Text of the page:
By THE NATION
“This is the fourth adjustment since last year,” said its secretary, Titanun Mallikamas. “In June 2018 the committee estimated GDP growth at 4.2 per cent, and then later adjusted it to 3.8, 3.3 and 2.8 per cent, for a total 1.4-per-cent decrease from the original estimate.”
He said the committee based its latest decision on the economy expanding at a slower rate than expected, especially in the export sector.
“We previously predicted exports to hold at 0 per cent but then had to adjust that to minus-1 per cent due to the stronger baht. The slowdown in exports is starting to affect domestic demand and private investment, while reduced employment is lowering domestic consumption as well.”
The committee also revised its projection for import expansion from 0.3 to minus-3.6 per cent and for public investment from 3.8 to 2.5 per cent.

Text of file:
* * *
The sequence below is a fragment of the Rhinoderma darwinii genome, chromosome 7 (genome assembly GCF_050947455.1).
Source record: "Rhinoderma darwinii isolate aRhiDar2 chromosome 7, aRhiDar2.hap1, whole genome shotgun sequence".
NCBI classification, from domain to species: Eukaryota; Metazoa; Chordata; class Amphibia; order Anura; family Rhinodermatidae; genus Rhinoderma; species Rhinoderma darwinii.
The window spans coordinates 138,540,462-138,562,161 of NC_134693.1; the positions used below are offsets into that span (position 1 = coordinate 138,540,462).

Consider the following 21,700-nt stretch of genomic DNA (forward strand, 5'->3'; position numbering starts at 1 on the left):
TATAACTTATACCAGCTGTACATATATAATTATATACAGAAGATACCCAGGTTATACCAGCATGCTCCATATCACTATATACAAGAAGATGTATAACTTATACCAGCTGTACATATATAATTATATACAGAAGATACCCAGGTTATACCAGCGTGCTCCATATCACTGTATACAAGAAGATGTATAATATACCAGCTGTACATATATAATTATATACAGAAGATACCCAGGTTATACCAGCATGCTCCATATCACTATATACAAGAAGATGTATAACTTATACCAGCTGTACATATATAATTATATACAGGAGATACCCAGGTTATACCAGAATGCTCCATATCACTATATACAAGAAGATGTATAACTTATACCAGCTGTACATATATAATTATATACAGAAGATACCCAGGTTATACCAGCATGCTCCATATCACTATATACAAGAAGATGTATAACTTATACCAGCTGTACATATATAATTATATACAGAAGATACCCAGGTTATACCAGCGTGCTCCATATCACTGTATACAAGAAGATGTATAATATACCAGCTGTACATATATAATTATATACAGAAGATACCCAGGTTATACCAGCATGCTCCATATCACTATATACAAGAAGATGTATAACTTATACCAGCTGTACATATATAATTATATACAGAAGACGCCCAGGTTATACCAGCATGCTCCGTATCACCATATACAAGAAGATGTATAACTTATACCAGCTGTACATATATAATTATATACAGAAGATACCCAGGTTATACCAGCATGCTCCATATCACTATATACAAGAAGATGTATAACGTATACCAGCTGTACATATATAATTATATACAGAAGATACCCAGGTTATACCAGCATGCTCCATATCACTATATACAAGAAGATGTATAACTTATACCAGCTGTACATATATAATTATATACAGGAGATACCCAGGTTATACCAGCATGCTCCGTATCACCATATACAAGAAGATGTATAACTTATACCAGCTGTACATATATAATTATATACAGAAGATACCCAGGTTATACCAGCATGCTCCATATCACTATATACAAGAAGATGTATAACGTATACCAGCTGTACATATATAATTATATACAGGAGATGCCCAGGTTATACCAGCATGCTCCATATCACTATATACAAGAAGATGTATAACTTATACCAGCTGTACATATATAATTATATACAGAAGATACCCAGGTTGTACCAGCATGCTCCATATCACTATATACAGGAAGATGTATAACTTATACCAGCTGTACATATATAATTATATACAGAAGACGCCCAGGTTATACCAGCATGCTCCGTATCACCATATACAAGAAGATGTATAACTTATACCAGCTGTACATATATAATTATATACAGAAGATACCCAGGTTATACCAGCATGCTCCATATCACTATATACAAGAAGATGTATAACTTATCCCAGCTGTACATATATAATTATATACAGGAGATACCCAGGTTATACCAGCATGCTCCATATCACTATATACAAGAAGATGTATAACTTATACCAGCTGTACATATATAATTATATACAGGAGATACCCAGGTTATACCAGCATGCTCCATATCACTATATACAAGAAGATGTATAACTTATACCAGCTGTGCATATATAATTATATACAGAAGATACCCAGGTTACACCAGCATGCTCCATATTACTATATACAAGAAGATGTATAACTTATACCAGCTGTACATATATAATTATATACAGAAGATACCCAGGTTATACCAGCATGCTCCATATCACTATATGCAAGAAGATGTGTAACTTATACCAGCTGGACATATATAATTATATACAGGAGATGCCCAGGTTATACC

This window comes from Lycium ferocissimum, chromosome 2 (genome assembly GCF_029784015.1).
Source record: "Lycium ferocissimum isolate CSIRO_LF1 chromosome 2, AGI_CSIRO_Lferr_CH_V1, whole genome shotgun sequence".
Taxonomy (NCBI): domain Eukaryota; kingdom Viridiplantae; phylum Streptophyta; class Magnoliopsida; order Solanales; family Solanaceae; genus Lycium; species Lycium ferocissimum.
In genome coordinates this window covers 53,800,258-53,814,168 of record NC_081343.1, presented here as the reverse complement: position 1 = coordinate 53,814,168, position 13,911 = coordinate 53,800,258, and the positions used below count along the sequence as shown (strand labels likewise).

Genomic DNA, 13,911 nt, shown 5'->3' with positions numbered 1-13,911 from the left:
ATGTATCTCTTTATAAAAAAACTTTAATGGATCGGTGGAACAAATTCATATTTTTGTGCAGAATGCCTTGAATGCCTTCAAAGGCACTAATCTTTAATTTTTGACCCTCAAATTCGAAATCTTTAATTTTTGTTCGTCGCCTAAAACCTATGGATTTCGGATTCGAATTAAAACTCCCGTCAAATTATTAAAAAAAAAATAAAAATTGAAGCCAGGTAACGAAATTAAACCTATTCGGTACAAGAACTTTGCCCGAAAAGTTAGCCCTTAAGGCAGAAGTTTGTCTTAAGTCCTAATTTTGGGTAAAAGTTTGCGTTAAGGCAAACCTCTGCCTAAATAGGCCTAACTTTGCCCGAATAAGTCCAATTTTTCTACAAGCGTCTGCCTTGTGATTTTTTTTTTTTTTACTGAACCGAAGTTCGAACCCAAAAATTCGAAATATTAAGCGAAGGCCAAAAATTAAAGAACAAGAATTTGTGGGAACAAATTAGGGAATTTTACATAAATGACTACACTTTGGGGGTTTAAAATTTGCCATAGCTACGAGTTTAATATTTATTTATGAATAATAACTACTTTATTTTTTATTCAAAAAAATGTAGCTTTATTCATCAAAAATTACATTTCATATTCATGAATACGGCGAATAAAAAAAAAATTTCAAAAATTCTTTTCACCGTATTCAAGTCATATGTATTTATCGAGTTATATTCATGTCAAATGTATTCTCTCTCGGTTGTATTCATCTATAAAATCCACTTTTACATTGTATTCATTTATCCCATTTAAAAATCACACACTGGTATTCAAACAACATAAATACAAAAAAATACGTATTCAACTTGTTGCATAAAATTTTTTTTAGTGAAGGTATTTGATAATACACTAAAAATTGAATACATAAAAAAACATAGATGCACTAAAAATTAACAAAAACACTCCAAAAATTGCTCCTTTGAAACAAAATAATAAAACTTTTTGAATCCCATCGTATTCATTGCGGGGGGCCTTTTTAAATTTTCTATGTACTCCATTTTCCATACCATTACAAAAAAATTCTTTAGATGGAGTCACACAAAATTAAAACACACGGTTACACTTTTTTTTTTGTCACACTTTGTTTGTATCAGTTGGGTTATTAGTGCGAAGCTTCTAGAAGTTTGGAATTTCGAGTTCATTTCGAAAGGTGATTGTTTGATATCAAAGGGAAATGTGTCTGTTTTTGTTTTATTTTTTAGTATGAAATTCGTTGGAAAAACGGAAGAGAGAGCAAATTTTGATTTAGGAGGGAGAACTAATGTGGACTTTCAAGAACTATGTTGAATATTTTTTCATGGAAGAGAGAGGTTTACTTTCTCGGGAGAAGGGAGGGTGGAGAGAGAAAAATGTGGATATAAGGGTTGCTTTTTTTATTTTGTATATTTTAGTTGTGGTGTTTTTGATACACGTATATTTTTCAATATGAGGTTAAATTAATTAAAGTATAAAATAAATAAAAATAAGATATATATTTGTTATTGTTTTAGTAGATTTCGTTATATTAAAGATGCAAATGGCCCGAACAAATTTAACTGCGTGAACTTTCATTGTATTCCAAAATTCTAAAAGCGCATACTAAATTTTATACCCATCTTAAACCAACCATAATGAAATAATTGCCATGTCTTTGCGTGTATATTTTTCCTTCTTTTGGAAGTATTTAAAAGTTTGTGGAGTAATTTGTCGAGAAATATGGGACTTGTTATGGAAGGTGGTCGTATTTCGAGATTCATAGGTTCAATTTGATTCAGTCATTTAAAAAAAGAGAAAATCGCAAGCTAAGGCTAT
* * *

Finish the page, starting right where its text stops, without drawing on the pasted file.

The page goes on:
“Other factors were foreign trade disputes, the decline in tourism, rising household debt and the effects of natural disasters,” Titanun said.
“The government’s economic stimulus packages have helped maintain GDP at this level. Without those, it would have gone down even lower.”
The committee, however, increased its estimate for the current account from US$29.1 billion to $34.2 billion in 2019 and from $26.3 billion to $30.4 billion in 2020.
“This was due to increased gold exports thanks to spiking gold prices,” Titanun said.
The downward revisions elsewhere, though, made it clear that the committee is somewhat more pessimistic about the economy than the Asian Development Bank, which on Wednesday lowered its GDP forecast for 2019 from 3.9 to 3 per cent.